Editable Cybersecurity Procedures
Documented procedures are one of the most overlooked requirements in cybersecurity compliance, but procedures are also a minimum expectation that an auditor is going to look for. For anyone who has written procedures, the answer for why companies routinely fail to maintain procedures is clear - it can take considerable time and effort to properly document processes. Part of that is tied to a lack of best practices around what good procedures look like - every organization tends to do something different, based on internal staff preferences or auditor pressure. This leads to a lack of standardization across departments and business functions, which can be an issue when trying to maintain "what right looks like" if a benchmark does not exist.
What Can Be Done To Make Writing Procedures Easier?
The good news is that ComplianceForge developed a standardized template for procedures and control activity statements, the Cybersecurity Standardized Operating Procedures (CSOP).
Given the difficult nature of writing templated procedure statements, we aimed for approximately a "80% solution" since it is impossible to write a 100% complete cookie cutter procedure statement that can be equally applied across multiple organizations. What this means is ComplianceForge did the heavy lifting and you just need to fine-tune the procedure with the specifics that only you would know to make it applicable to your organization. It is pretty much filling in the blanks and following the helpful guidance that we provide to identify the who / what / when / where / why / how to make it complete.
Take a look at an example to see for yourself. We even provide a matrix to help identify the likely stakeholders for these procedures. There are five (5) versions of the CSOP:
- CSOP - Digital Security Program (DSP) (directly maps to the Secure Controls Framework (SCF))
- CSOP - NIST 800-53
- CSOP - ISO 27002
- CSOP - NIST Cybersecurity Framework
- CSOP - NIST 800-171 (part of the NIST 800-171 Compliance Program (NCP))
Procedure Documentation Expectations
Procedures should be both clearly-written and concise, where procedure documentation is meant to provide evidence of due diligence that standards are complied with. Well-managed procedures are critical to a security program, since procedures represents the specific activities that are performed to protect systems and data. The diagram shown below helps visualize the linkages in documentation that involve written procedures:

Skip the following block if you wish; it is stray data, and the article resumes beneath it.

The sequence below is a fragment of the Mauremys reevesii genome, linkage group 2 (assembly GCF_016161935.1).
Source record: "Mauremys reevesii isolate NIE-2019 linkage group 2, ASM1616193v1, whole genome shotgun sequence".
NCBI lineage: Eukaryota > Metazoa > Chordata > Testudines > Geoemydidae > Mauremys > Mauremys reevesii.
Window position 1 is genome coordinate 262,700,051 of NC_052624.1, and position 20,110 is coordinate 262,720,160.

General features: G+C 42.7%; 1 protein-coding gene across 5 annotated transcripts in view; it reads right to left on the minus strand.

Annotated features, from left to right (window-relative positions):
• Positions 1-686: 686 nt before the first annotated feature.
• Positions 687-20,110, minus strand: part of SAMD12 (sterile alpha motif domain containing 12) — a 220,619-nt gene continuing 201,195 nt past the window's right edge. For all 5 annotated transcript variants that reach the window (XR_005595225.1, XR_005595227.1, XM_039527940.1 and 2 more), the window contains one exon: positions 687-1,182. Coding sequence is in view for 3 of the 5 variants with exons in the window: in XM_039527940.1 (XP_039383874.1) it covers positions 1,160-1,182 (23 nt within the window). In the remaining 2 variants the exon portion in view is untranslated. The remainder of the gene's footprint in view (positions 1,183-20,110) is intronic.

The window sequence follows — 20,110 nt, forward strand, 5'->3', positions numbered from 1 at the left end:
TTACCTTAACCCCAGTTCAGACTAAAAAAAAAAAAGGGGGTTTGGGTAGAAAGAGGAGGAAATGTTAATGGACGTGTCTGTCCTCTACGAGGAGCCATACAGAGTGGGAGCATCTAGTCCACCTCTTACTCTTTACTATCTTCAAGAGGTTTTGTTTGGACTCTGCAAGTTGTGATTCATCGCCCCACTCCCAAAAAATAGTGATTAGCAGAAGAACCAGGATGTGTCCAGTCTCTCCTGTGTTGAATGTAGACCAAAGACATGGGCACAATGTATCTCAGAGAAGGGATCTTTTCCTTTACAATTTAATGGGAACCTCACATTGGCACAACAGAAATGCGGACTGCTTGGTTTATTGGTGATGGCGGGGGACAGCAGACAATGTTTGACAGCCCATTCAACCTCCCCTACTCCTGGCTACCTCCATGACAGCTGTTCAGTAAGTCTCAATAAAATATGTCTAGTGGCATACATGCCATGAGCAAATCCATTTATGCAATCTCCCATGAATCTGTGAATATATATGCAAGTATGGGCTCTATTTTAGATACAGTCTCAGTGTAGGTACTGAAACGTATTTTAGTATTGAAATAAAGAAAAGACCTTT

- CONTROL OBJECTIVES exist to support POLICIES
- STANDARDS are written to support CONTROL OBJECTIVES
- PROCEDURES are written to implement the requirements that STANDARDS establish
- CONTROLS exist as a mechanism to assess/audit both the existence of PROCEDURES / STANDARDS and how well their capabilities are implemented and/or functioning
- METRICS exist as a way to measure the performance of CONTROLS
What Can Go Wrong If I Do Not Have Written Procedures?
What can possibly go wrong with non-compliance with a law, regulation or contract?
- Contract Termination. It is reasonably expected that the other party will terminate contracts over non-compliance with major cybersecurity and privacy requirements since it is a failure to uphold contract requirements. Subcontractor non-compliance may also cause a prime contractor to be non-compliant, as a whole.
- Criminal Fraud. If a company states it is compliant when it knowingly is not compliant, that is misrepresentation of material facts. This is a criminal act that is defined as any act intended to deceive through a false representation of some fact, resulting in the legal detriment of the person who relies upon the false information (e.g., False Claims Act).
- Breach of Contract Lawsuits. Both prime contractors and subcontractors could be exposed legally. A tort is a civil breach committed against another in which the injured party can sue for damages. The likely scenario for a non-compliance related tort would be around negligence on behalf of the accused party by not maintaining a specific code of conduct (e.g., no documented procedures).
- Fines. The Federal Trade Commission (FTC) has authority to investigate and fine companies found to have poor security programs. In addition to fines, companies can be forced to pay for recurring, annual audits to demonstrate cybersecurity program effectiveness.
Below is a short list of statutory and regulatory requirements, as well as leading cybersecurity frameworks, that EXPECT every organization documents and maintains cybersecurity-related procedures. If you need to address one or more of those frameworks, then you need to maintain documented procedures.
- SOC 2
- CIS CSC 7
- Criminal Justice Information Services (CJIS)
- EU GDPR
- ISO 27001
- ISO 27002
- ISO 27018
- ISO 29100
- ISO 39100
- New Zealand Information Security Manual (NZISM)
- NIST Cybersecurity Framework
- NIST 800-53
- NIST 800-160
- NIST 800-171
- NY DFS 23 NYCRR 500
- PCI DSS
- UK Cyber Essentials
- UL 2900-1